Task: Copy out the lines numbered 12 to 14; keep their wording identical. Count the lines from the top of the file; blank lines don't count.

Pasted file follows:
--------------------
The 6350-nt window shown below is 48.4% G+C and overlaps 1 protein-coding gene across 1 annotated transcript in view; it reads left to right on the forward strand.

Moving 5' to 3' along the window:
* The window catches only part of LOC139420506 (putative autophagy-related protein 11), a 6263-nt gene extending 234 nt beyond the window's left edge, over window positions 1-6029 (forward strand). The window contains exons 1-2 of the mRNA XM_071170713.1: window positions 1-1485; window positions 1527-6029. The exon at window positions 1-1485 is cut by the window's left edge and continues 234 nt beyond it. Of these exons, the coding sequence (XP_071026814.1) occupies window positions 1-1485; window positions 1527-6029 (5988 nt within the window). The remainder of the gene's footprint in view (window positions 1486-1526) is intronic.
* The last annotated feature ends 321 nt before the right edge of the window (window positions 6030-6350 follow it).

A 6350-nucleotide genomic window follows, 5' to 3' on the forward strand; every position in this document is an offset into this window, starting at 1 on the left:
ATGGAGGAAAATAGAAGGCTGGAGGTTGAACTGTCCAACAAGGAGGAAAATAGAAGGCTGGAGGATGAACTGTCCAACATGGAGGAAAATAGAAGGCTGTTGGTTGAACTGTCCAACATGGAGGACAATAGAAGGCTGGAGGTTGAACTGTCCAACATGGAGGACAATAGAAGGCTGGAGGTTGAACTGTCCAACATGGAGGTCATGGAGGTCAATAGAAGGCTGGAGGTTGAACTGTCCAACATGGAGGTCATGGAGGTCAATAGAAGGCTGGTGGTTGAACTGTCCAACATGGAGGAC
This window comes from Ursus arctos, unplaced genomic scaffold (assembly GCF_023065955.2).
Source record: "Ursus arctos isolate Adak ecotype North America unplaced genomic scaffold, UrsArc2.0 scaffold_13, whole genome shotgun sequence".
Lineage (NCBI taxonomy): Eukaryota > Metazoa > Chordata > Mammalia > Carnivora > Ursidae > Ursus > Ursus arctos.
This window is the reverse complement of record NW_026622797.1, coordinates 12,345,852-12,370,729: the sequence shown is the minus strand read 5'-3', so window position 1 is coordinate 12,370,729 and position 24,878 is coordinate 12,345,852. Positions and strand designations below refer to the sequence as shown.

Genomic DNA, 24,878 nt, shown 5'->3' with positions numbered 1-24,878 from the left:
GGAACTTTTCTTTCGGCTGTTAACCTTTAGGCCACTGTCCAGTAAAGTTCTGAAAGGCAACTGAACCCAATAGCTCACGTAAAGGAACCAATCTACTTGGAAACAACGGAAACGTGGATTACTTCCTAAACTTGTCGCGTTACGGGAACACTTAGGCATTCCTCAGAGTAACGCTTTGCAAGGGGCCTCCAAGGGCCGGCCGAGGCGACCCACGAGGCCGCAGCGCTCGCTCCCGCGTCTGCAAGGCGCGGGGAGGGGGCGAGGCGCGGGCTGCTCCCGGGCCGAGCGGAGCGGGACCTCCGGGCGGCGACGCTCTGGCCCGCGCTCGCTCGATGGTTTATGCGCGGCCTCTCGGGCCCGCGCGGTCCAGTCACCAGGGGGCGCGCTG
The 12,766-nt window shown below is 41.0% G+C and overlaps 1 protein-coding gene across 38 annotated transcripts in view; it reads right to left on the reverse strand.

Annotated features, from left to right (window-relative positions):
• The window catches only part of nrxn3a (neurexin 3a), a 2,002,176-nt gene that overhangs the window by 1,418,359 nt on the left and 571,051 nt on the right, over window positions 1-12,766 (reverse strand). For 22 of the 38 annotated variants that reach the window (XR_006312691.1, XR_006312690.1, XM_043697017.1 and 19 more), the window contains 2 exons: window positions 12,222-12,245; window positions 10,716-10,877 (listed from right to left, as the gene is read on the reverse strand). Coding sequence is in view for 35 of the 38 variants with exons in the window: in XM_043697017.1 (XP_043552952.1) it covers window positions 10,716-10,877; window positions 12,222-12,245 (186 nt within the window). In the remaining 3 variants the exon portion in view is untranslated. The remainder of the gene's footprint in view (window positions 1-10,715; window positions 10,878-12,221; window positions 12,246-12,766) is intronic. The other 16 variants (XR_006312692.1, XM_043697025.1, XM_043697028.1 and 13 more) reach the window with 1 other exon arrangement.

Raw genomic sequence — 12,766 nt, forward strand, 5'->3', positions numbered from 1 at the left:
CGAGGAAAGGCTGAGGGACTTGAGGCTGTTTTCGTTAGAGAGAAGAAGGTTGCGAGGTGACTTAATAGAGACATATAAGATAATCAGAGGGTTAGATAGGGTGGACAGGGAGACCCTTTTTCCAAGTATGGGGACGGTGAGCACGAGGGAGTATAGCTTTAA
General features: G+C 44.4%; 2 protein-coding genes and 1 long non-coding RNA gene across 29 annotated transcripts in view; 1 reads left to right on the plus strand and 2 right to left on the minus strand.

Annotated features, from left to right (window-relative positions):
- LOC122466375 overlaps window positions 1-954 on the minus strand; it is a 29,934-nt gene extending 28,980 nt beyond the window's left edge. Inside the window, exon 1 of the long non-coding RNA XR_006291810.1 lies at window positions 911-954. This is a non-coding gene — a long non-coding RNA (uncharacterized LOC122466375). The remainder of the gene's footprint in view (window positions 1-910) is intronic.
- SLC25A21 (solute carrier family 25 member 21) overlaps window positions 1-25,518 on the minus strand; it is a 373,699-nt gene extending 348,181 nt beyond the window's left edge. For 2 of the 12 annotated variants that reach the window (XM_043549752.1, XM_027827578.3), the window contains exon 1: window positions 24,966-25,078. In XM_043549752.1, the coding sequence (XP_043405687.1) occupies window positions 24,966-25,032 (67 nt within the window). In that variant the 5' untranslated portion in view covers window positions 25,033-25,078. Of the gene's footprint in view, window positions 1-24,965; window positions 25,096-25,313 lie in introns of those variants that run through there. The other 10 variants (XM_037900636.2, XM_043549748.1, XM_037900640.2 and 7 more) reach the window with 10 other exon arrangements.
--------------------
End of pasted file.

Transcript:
GGAACTTTTCTTTCGGCTGTTAACCTTTAGGCCACTGTCCAGTAAAGTTCTGAAAGGCAACTGAACCCAATAGCTCACGTAAAGGAACCAATCTACTTGGAAACAACGGAAACGTGGATTACTTCCTAAACTTGTCGCGTTACGGGAACACTTAGGCATTCCTCAGAGTAACGCTTTGCAAGGGGCCTCCAAGGGCCGGCCGAGGCGACCCACGAGGCCGCAGCGCTCGCTCCCGCGTCTGCAAGGCGCGGGGAGGGGGCGAGGCGCGGGCTGCTCCCGGGCCGAGCGGAGCGGGACCTCCGGGCGGCGACGCTCTGGCCCGCGCTCGCTCGATGGTTTATGCGCGGCCTCTCGGGCCCGCGCGGTCCAGTCACCAGGGGGCGCGCTG
The 12,766-nt window shown below is 41.0% G+C and overlaps 1 protein-coding gene across 38 annotated transcripts in view; it reads right to left on the reverse strand.

Annotated features, from left to right (window-relative positions):